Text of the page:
Design leadership: what makes a great design leader?

By Alexander Baxevanis

Design finally has a seat at the leadership table, but what does it take to become an effective design leader?

There's no one-size-fits-all approach to design leadership. A design leader in a large business who's helping to steer the company into an emerging market requires a very different approach from the design leader of a startup who's developing a new range of apps or products.

But whichever type of business they're in, all great design leaders share some common qualities and skill sets – in particular, collaboration, strategic thinking, and being able to understand the different pressures on business leaders.

Achieving this unique blend and being able to champion design at a strategic level is a very real challenge for design leaders. That's why we offer design leadership training here at Inviqa.

Whether you're booked onto our training or not, here are a few thoughts to kickstart your leadership journey...

Soft skills for design leaders

Design leaders need to master people skills – also known as interpersonal skills or 'soft skills'. Leaders need to be able to communicate the benefits of their design decisions to stakeholders, users, project teams, and so on. If they can't communicate properly at all levels of an organisation, then they are going to struggle to get things done.

The qualities of a great design leader

You understand the organisation

What need is driving decision-making at your business? Great design leaders know that they need to be able to explain how design solves that need. The driving force behind decisions at companies depends on their size and industry. What keeps your leadership team up at night?

You collaborate beyond the design team

Identify which teams have a shared interest in the problem you're trying to solve and how could you connect them. Design leaders should be able to navigate and connect the dots between people and teams. At companies of all sizes, it's easy for silos to form and similar streams of work to run in parallel.

Look for opportunities to showcase what you work on and invite others to share as well. If this type of forum doesn't exist then take the initiative, set one up.

You can communicate up, down, and sideways

Design leaders need to be able to communicate with their bosses and clients to educate, understand business goals and challenges, and manage expectations. They also need to communicate effectively with other creatives at their level, as well as peers in other departments such as project management, client service, IT, and so on.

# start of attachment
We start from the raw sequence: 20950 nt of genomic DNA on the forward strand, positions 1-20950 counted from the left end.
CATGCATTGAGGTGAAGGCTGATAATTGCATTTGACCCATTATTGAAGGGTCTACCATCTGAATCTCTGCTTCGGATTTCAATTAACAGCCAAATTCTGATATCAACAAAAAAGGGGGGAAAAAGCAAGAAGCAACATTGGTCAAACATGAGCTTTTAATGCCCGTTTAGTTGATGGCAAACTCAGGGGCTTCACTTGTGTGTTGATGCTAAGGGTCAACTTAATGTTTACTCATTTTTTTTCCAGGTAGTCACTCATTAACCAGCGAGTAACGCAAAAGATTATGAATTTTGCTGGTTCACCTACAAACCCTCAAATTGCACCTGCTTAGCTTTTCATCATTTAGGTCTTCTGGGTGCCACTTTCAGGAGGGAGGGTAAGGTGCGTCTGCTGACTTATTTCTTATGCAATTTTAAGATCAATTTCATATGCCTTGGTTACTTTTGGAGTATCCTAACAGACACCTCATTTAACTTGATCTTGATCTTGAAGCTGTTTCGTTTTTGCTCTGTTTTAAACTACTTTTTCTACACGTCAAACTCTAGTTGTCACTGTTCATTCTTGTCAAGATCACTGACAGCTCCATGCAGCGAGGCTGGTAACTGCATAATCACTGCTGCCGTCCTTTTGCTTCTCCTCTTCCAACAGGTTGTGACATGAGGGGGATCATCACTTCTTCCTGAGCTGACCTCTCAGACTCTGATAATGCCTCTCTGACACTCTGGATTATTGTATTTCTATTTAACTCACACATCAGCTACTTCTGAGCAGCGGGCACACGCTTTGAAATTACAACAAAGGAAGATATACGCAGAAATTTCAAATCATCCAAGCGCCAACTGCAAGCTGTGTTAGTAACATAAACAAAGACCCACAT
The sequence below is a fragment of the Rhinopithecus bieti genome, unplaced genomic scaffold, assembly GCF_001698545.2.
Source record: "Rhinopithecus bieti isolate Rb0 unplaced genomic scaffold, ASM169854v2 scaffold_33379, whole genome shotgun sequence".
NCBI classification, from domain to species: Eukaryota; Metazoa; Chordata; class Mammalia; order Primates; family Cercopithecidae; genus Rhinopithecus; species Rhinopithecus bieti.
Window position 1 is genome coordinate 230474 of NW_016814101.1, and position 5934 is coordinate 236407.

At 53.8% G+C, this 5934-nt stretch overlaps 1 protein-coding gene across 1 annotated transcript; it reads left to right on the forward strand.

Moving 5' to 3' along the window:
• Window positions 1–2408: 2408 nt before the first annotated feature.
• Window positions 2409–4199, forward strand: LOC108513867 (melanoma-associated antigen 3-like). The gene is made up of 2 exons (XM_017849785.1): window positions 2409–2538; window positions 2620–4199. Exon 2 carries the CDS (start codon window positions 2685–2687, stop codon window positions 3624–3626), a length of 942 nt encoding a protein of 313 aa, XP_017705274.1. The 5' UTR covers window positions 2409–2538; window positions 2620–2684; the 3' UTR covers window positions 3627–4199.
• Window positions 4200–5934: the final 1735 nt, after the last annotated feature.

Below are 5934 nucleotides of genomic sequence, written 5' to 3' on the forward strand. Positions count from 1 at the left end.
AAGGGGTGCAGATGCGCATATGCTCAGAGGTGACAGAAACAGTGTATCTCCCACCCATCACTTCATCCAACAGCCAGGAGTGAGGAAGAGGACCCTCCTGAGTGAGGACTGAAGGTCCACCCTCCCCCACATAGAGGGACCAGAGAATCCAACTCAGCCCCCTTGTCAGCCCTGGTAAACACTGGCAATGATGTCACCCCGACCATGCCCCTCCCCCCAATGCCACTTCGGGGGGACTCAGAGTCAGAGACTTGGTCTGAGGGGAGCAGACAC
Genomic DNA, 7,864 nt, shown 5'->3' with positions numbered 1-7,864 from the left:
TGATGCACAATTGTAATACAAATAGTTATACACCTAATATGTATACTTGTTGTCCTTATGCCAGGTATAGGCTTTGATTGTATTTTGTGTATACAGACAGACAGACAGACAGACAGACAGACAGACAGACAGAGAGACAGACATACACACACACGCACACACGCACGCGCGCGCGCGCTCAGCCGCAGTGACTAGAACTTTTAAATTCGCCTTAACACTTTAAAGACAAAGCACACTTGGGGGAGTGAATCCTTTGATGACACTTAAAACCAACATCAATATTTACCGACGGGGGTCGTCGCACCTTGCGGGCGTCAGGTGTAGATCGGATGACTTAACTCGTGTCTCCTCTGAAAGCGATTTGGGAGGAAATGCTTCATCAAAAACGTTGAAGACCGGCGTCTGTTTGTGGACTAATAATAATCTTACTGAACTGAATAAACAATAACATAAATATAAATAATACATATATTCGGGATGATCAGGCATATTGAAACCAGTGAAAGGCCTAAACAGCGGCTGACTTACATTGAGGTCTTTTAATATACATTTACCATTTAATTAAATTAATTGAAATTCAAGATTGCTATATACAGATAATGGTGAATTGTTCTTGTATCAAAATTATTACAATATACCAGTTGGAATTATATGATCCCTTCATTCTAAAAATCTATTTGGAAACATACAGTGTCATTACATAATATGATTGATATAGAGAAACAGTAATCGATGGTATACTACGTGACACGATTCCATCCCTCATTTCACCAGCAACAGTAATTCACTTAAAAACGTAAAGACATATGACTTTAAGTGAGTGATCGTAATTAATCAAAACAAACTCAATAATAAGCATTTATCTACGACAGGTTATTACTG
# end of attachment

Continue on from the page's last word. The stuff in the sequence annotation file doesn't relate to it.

Leave the design-centric language – pixels, UX journeys, and the like – behind. Speak the language of business. If you understand what is driving the decision making in the organisation you are working at, then you can better pack-up the idea you want to share. The more designers do this, the more we drive home the message that a strategy conversation without design present is incomplete.

You're not shy about giving constructive feedback

As a leader, you're invested in outcomes for everyone in your organisation. You must be willing to tell people when the work you're critiquing isn't good enough, or if the project needs to go back to the drawing board. At the same time, you need to recognising and rewarding success.

You're not just a manager

Work on design projects because they will keep you grounded and invested in the ever-changing trends. Becoming a hands-off design leader might just create gaps in your knowledge and eventually you become part of the problem!

You're a mentor

Successful leaders never stop teaching and sharing because they are self-motivated to learn themselves. They use teaching to keep their colleagues informed, share their knowledge by staying on top of trends, and share the news that matters with the rest of their team.

Some take if further by becoming mentors. What are you great at that others can benefit from? Whether you mentor other people on your own team or beyond, there are always opportunities to help others develop.

You definitely don't have to be good at everything to be an effective mentor. But a good starting point is to share what you can and can't help with. This will help set expectations.

So you want to be a design leader?

We hope that this quick overview has helped your understanding of what makes a great design leader.